One of the things I'm horrible at, which is probably the one thing that has become a nuisance when I hope to be represented by a gallery, is that my work is visually inconsistent. I rarely envision what my paintings should look like when they're finished... I try not to anticipate and trick myself into thinking that I prematurely know what the painting needs... I just try to be alert while I paint, and I hope that I'm willing to make the necessary changes, whatever they may be. This, one may say, is probably true for every painter out there, but what happens in my case is that I end up sacrificing the "unity" if you will, of my work. One painting may be painted in one manner while another, which may very well be painted at the same time, is treated completely differently.

This of course is something that galleries detest. Well, it's something they don't particularly associate with figurative painters at least. It shows (to them) that I'm not really worried about creating a recognizable image, an image that may be associated with my name. And I kind of have to admit they're right. While I'm painting, the last thing on my mind is having to subject what I have to say to what I've said previously.

The other day I was reading a book edited by David Evans, Appropriation, a concept I'm very much drawn towards. I felt  somewhat relieved when I read a Richard Prince interview with Peter Halley, where Halley was asking Prince why some of his rephotographing of images seemed to have a different approach. Prince's response really hit close to home.

Halley You don´t  feel like you're assigning each work, as well as yourself, a role?

Prince It's not that worked out. It's more like I'm conducting an affair or relationship. Each set of pictures has different considerations. In order to produce the effect of what the original picture imagines, you have to play the picture, you can't play yourself.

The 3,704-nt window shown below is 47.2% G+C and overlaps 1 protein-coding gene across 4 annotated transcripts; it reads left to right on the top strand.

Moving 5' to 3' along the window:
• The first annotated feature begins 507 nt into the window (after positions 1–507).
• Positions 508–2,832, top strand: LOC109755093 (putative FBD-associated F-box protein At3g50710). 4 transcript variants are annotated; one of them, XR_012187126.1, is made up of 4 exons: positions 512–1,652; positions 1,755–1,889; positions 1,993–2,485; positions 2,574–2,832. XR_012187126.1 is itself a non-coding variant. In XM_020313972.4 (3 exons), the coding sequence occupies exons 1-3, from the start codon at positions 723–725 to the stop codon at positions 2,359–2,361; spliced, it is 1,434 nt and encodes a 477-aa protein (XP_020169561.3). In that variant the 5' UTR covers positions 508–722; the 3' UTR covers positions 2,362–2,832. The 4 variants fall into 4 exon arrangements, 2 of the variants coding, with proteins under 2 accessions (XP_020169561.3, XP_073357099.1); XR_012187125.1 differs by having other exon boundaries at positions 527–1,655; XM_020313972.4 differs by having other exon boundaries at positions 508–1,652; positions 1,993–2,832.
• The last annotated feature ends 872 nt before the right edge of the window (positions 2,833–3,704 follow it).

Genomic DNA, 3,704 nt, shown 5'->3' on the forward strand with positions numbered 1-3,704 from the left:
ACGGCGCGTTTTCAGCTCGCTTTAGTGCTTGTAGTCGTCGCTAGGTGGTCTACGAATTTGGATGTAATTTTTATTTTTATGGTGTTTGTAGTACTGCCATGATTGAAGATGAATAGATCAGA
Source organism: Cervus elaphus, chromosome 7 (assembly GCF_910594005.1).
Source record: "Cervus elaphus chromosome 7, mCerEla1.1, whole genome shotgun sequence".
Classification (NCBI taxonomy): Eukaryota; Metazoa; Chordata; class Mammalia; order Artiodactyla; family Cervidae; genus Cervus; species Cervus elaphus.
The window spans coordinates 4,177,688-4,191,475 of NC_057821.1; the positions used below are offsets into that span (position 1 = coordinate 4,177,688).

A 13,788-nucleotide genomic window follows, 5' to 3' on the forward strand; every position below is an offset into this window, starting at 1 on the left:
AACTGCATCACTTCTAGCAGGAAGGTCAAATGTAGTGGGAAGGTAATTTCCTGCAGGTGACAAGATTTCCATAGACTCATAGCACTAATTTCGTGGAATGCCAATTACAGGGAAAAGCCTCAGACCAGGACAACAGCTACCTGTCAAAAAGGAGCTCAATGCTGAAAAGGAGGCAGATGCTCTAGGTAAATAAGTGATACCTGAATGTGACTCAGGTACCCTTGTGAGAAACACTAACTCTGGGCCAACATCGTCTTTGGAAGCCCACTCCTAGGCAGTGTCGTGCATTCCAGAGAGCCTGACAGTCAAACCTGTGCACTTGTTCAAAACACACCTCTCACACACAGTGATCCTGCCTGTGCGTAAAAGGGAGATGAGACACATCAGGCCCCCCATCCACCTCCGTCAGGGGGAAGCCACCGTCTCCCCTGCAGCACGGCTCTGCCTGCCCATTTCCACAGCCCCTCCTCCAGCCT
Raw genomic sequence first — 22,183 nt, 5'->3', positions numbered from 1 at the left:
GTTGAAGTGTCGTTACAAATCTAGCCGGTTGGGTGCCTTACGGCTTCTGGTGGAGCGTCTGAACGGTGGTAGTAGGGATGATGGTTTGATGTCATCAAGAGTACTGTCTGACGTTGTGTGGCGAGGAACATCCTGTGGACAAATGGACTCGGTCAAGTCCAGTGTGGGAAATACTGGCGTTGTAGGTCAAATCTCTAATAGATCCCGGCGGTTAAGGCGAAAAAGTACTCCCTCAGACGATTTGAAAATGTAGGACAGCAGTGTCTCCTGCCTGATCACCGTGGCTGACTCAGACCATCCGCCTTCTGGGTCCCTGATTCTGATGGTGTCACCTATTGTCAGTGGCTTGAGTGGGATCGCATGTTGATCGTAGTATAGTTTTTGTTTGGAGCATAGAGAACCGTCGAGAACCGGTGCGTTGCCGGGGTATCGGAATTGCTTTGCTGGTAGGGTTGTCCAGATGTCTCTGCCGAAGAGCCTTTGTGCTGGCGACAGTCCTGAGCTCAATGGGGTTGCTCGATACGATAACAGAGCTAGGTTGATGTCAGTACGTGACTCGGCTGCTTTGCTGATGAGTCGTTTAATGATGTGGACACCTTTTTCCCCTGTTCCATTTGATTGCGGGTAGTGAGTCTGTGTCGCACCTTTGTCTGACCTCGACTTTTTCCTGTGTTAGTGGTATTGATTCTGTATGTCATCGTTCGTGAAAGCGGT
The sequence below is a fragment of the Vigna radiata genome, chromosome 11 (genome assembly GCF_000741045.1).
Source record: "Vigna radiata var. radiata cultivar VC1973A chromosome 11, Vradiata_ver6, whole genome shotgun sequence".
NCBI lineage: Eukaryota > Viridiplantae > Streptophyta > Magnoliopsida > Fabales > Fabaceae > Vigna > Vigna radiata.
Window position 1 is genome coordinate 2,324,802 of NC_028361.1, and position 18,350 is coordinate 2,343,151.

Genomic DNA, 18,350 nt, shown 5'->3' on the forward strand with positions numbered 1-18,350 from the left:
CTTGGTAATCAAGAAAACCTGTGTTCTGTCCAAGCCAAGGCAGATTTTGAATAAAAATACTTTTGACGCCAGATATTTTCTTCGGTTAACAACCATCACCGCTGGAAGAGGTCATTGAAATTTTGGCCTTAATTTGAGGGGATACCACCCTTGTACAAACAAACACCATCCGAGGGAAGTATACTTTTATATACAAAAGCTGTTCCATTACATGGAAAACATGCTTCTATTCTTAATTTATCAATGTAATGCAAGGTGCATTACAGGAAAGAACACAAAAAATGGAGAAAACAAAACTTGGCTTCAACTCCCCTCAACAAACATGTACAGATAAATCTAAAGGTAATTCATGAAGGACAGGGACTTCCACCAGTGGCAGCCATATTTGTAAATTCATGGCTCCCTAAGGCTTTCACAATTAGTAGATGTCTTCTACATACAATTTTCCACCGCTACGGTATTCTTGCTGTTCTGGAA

I guess all of this is a preface to put in context the changes that this painting endured. One of my biggest fears is to find myself painting just to finish a painting. And when I'm referring to finishing something I'm alluding to a technical aspect, a stylistic choice. There were things in this particular image that while I thought were well painted (at least as well as I can paint them), they just felt bland. Like I was in auto-pilot. And I absolutely hate that feeling. If a painter is detached from what he or she is painting, the viewer is going to recognize that immediately.

So I painted, and repainted, and while it looks overworked, it's not a bad overworked. I'm able to exhale and feel comfortable when I'm next to the painting. And there's nothing quite like the feeling of being honestly content with something... when I don't like something I simply can't function properly. 

So fuck style. I'll do whatever needs to be done to satisfy the needs the image requires.


WilliamWarrenG said...

Nicolas, keep this sentiment. You know exactly what you're doing even if you don't know precisely what you're doing. Does that make sense?

I will also add that I do see a lot of consistency in the brushwork, the handling of paint. You have a distinct hand. Overworked? Perhaps, but the workings of the worker feel consistent even in their variety.

Rossina Bossio said...

Me gustó aún más en vivo y en directo.



mackenzie said...

I love the way you approach your paintings because you bring a sense of honesty to the work. It may not be what gallerists want, but you are making work that is infinitely more interesting, because you are engaging your subject, rather than revisiting places you've already been.